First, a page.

Sunday, October 12, 2008

Three Beautiful Things 10/11/08: Friends With Differences, JBelle: Fair Play/Good Thoughts, The New Yorker's Perspective

1. Friendships and good working relationships at my job mean more to me than politics. This goes way back for me, in part, because my way of seeing the world has often been at odds with many of my best friends and I grew up in a political environment, in Kellogg, where my father's best friends were divided between labor and management, but left those divisions outside the door when they gathered to watch sporting events, play cards, go on road trips, bowl, and be friends with each other.

Therefore, when I discovered last night night that my wonderful blog friend MGM and I discovered that we are opposed to each other in every way regarding the upcoming election, I found deep relief, and it strengthened my affection for MGM, when we acknowledged our differences, and moved almost immediately into what we care the most about in our correspondence: our families, our love of North Idaho, our honesty with each other, our concern for one another's welfare, etc. I love being friends with people I don't agree with on social and political matters. Mainly, I enjoy listening, testing my outlook, reveling in variety, and admiring the many ways intelligent and passionate convictions take form among me and my friends who genuinely want what's best for our country, states, cities, families, and, lastly, ourselves.

2. Thinking along these lines of what we do with our disagreements and how we engage those we oppose, another wonderful blog friend, JBelle, comes to mind. I don't know if JBelle and I see things the same politically, but at a Spokesman-Review blog, Community Comment, commenters were heaving nastiness about Gov. Sarah Palin around. JBelle intervened:

I was in My Lai Viet Nam last December. I was astounded that under the circumstances the mothers there not only allow their children to talk to Americans but encourage it. It was then I realized that hate and fear are taught; I realized then as I do now that peace begins with me. The mothers of My Lai should be nominated for Nobel Peace Prize because they refused to let fear nor hate invade their children's psyche nor soul. Their powerful example stays with me so I encourage you to ask yourselves why GSP sparks your fear and then ask you, respectfully, if there isn't a better place for your fears than in "hate posts" here. And I ask you to think good thoughts for all the Presidential candidates and their running mates and for the people of the United State of America. We need it. In the most desperate of ways.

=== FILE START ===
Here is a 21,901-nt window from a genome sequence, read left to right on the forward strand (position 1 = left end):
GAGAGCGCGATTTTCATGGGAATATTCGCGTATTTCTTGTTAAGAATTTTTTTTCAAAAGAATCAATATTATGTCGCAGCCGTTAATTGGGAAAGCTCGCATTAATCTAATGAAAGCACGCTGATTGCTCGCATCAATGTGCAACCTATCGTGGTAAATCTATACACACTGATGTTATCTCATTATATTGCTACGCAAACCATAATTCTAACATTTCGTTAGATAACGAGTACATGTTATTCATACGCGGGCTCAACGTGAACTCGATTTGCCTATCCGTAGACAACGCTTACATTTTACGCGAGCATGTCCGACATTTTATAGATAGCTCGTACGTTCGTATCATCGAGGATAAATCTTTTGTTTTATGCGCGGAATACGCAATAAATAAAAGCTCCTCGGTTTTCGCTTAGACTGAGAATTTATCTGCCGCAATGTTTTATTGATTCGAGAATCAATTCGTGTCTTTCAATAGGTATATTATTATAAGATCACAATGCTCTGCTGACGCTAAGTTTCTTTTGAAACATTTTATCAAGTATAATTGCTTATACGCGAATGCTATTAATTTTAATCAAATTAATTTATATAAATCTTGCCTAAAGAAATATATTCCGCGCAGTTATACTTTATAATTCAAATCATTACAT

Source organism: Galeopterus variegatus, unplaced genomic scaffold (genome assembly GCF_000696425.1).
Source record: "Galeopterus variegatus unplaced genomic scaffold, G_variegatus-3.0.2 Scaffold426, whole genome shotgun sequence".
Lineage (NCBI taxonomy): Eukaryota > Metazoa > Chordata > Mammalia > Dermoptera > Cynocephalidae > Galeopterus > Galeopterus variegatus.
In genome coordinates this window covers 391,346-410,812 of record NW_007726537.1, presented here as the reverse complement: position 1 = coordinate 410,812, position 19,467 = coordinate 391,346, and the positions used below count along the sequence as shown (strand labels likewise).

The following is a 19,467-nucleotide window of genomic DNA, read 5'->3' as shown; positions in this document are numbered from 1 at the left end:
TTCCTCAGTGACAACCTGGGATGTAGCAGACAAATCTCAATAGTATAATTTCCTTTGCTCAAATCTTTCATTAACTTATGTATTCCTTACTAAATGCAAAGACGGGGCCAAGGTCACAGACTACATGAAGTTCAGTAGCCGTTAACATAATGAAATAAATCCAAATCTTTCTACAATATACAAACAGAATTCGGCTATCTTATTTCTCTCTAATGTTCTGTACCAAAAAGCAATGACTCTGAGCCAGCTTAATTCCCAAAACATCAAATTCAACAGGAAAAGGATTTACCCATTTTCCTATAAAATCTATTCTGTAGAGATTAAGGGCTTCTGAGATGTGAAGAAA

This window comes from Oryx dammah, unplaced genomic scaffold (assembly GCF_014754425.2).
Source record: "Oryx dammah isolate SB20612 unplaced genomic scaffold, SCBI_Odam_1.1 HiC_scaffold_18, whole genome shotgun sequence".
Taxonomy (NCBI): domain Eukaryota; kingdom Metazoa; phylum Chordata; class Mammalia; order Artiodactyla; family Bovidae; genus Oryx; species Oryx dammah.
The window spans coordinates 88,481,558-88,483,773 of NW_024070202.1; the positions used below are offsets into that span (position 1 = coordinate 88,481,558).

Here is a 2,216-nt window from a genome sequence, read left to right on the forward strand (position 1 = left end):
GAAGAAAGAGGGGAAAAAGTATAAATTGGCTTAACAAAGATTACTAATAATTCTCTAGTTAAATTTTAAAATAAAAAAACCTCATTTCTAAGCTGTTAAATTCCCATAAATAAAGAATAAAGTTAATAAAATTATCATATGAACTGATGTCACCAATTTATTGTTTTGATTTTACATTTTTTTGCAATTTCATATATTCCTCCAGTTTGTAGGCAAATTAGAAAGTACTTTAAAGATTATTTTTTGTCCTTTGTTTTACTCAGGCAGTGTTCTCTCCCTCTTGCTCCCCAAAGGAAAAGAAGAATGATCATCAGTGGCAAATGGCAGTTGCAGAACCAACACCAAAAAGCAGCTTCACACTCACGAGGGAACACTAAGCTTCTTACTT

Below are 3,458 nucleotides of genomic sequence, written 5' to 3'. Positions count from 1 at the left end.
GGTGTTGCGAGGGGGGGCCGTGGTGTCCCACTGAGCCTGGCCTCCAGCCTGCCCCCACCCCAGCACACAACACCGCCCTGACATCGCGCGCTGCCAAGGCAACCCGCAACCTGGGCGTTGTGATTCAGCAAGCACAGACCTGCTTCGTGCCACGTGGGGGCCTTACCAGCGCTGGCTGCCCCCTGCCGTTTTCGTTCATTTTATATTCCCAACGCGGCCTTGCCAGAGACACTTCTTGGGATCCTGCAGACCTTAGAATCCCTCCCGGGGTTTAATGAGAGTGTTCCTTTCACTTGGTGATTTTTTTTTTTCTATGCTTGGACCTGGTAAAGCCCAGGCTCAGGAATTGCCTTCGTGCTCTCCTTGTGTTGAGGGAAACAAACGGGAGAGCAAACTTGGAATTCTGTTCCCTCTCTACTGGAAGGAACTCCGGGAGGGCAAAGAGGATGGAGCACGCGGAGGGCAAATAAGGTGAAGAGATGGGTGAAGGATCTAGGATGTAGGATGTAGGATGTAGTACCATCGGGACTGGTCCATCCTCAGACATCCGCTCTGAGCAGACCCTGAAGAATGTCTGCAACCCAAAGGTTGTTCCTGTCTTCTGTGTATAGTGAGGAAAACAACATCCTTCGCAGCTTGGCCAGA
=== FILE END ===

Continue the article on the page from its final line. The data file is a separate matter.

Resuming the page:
I don't know if JBelle and I have serious differences, but we know we are different: in our taste, lifestyle, ambitions, and worship. We have North Idaho in common. Something in that region affected us similarly and we both want fair play, good thoughts for the candidates, good things for our country. Reading her post in the comments at Community Comment was a beautiful part of my day.

3. It's no surprise that The New Yorker strongly endorsed Obama. I found the endorsement not only ringing but eloquent. You can read it here. In the same article, George Packer goes on the road in Ohio and investigates issues of class and race in the election, here.


JBelle said...

Are we that different? Who you voting for in the Colorado Senate race?


MGM said...

Thank you. I, too, appreciated that our different political views are easily compartmentalized and that good friendship rises above all that. I am more passionate about politics in the current presidential election than I ever have been in the past, but my passion for these opinions will never outdo my passion for the integrity of a kindred spirit, a rewarding friendship, and another caring soul.

Besides, I can't blame you for your political opinions. You DO live in Eugene, Oregon after all. (I am teasing you a bit, of course. I am also not suggesting that you are simply going with the flow of the push of your local climate; I know you are a critical thinker.)

The husband and I were recently snickering about the vast general differences between political opinions in Oregon versus the political opinions in Missouri. During this discussion, I couldn't help remembering vividly the whole push to remove the cross from Skinner's Butte back in 1997 or so. And also around that time I remember the state's overall vote in favor of assisted suicide.

That was my first year living in Eugene, and I thought the views there were very bizarre!